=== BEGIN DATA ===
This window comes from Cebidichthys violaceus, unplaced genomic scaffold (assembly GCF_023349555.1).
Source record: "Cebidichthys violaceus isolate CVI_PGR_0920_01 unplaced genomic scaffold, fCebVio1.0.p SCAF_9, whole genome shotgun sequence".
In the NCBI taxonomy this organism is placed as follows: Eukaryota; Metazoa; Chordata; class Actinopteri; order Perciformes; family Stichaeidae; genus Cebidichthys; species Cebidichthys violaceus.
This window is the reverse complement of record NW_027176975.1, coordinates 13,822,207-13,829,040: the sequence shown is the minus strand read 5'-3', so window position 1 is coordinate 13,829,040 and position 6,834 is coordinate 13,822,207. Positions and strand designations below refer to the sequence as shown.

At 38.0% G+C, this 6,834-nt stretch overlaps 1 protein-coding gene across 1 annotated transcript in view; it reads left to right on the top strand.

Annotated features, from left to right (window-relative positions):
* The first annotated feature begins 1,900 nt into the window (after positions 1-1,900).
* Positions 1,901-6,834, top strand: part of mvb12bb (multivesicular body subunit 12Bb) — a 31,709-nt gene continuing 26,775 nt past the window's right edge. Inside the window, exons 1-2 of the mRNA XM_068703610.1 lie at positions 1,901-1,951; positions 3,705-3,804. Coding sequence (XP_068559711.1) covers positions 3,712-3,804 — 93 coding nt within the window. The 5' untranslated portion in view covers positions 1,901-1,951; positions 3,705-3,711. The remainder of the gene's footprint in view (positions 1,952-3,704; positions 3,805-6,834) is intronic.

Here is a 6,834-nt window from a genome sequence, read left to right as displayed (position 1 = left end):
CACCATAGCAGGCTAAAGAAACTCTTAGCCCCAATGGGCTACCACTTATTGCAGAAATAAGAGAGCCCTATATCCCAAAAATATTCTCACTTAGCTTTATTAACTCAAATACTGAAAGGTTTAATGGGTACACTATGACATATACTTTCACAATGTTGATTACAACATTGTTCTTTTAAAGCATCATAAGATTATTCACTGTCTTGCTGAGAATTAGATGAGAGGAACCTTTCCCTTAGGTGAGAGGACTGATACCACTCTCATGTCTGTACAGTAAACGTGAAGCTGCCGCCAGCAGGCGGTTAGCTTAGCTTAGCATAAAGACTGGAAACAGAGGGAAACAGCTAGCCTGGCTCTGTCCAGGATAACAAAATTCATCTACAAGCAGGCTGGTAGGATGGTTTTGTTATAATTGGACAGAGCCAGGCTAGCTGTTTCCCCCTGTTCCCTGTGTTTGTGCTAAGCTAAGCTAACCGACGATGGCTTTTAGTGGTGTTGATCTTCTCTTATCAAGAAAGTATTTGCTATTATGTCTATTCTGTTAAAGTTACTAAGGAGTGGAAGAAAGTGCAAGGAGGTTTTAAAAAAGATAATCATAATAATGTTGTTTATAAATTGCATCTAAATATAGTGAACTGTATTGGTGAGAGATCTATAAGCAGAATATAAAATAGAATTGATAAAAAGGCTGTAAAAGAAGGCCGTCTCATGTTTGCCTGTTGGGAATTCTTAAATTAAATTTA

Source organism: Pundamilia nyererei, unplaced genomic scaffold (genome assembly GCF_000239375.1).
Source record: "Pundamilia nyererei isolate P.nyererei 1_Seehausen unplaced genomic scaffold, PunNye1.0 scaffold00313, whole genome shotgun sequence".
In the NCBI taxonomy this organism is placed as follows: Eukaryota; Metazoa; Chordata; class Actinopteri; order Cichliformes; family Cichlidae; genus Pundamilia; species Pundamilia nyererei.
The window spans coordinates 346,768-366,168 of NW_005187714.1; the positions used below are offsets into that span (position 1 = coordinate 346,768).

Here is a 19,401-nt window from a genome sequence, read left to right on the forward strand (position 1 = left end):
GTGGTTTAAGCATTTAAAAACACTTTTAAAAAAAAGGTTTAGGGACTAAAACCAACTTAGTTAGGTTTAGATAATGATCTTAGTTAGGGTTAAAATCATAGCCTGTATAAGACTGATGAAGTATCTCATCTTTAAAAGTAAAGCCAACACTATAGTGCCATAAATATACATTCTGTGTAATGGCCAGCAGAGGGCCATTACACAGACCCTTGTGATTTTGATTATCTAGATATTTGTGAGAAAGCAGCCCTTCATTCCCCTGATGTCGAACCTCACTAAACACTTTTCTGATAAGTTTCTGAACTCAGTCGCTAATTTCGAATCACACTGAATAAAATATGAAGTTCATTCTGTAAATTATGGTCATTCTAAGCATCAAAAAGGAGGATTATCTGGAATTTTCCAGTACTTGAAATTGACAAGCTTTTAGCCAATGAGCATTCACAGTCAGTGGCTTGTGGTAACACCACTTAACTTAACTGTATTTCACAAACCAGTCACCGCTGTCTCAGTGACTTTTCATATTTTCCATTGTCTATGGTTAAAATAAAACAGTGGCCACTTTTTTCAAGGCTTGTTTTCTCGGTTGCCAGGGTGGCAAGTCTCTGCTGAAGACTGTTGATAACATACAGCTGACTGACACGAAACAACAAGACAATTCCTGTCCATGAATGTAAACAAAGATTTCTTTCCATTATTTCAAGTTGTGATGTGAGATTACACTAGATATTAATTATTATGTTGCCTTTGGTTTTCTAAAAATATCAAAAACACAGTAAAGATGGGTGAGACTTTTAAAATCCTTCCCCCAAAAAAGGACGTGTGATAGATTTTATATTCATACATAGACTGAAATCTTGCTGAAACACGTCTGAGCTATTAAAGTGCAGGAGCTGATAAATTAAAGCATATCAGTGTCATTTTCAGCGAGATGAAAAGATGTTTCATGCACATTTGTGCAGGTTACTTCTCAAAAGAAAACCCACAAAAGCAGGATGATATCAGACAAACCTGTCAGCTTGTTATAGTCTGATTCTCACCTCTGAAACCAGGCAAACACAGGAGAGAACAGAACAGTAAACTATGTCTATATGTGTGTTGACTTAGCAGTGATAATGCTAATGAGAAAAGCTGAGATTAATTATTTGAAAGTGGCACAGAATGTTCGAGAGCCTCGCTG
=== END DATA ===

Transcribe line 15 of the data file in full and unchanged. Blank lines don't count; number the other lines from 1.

Here is a 19,401-nt window from a genome sequence, read left to right on the forward strand (position 1 = left end):